adagium

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Latin[edit]

Alternative forms[edit]

Etymology[edit]

A later variant of adā̆giō, ostensibly from ad- (toward, to) +‎ aiō (say), but due to sporadic attestation and the word-internal a might not be inherited and rather formed to adigō (drive, hurl, compel), from ad- (toward, to) +‎ agō (do, make). The word-internal a may be either by the same vowel harmony as in alacer, calamitās, segetis, or else means the vowel is long - c.f. indāgō, contāgiō/contāgēs,[1] as well as the fact that Varro associates it with ambāgiō, a variant of ambāgēs (circumlocution).[2]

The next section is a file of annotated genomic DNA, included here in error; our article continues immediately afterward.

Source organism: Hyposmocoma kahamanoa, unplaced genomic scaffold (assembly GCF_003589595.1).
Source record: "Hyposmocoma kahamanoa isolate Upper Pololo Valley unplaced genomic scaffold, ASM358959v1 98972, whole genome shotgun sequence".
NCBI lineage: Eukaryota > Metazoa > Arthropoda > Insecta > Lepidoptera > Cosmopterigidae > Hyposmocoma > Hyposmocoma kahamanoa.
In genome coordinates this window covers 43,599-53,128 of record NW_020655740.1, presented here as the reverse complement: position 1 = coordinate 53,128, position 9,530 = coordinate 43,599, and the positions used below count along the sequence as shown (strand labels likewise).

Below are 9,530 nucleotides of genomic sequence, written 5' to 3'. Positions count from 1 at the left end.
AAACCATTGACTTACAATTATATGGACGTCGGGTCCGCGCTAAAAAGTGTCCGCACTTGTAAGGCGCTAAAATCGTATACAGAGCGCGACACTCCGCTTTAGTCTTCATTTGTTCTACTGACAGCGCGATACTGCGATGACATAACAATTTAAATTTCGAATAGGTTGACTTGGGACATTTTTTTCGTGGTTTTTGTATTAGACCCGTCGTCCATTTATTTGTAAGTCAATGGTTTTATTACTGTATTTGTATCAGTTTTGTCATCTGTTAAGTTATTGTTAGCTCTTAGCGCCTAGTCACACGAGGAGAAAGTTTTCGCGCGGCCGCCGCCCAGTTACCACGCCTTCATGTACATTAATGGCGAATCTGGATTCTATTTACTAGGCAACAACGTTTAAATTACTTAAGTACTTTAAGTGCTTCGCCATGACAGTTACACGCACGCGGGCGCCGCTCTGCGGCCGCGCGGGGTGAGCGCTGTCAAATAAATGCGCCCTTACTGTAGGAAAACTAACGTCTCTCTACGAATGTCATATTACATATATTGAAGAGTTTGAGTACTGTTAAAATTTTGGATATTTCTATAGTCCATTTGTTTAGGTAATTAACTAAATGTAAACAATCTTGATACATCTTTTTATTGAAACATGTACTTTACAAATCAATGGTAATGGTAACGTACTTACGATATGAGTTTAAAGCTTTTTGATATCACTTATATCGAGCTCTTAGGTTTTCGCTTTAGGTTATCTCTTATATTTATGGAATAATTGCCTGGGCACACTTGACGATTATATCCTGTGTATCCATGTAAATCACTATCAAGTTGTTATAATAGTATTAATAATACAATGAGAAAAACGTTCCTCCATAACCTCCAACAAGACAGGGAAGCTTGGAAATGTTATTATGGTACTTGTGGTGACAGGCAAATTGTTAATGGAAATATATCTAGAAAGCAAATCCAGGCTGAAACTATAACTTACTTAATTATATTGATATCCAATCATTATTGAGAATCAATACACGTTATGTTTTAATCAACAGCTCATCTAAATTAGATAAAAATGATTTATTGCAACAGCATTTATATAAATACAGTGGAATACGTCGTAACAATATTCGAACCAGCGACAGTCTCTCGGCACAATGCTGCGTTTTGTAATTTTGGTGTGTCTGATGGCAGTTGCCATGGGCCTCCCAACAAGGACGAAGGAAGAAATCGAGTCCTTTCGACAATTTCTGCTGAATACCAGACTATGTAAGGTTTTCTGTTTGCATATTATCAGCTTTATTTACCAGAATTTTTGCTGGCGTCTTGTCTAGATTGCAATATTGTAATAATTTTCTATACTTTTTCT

Pronunciation[edit]

  • (Classical) IPA(key): /aˈdaː.ɡi.um/, [aˈd̪aː.ɡi.ʊ̃ˑ] or IPA(key): /aˈda.ɡi.um/, [aˈd̪a.ɡi.ʊ̃ˑ]
  • (Ecclesiastical) IPA(key): /aˈda.d͡ʒi.um/, [aˈd̪aː.d͡ʒi.um]
  • Note: the length of the vowel is unattested.

Noun[edit]

adā̆gium n (genitive adā̆giī or adā̆gī); second declension

  1. proverb, adage

Declension[edit]

Second-declension noun (neuter).

Case Singular Plural
Nominative adā̆gium adā̆gia
Genitive adā̆giī
adā̆gī1
adā̆giōrum
Dative adā̆giō adā̆giīs
Accusative adā̆gium adā̆gia
Ablative adā̆giō adā̆giīs
Vocative adā̆gium adā̆gia

1Found in older Latin (until the Augustan Age).

Synonyms[edit]

Related terms[edit]

Descendants[edit]

  • English: adage
  • French: adage
  • Italian: adagio
  • Portuguese: adágio
  • Spanish: adagio

References[edit]

References[edit]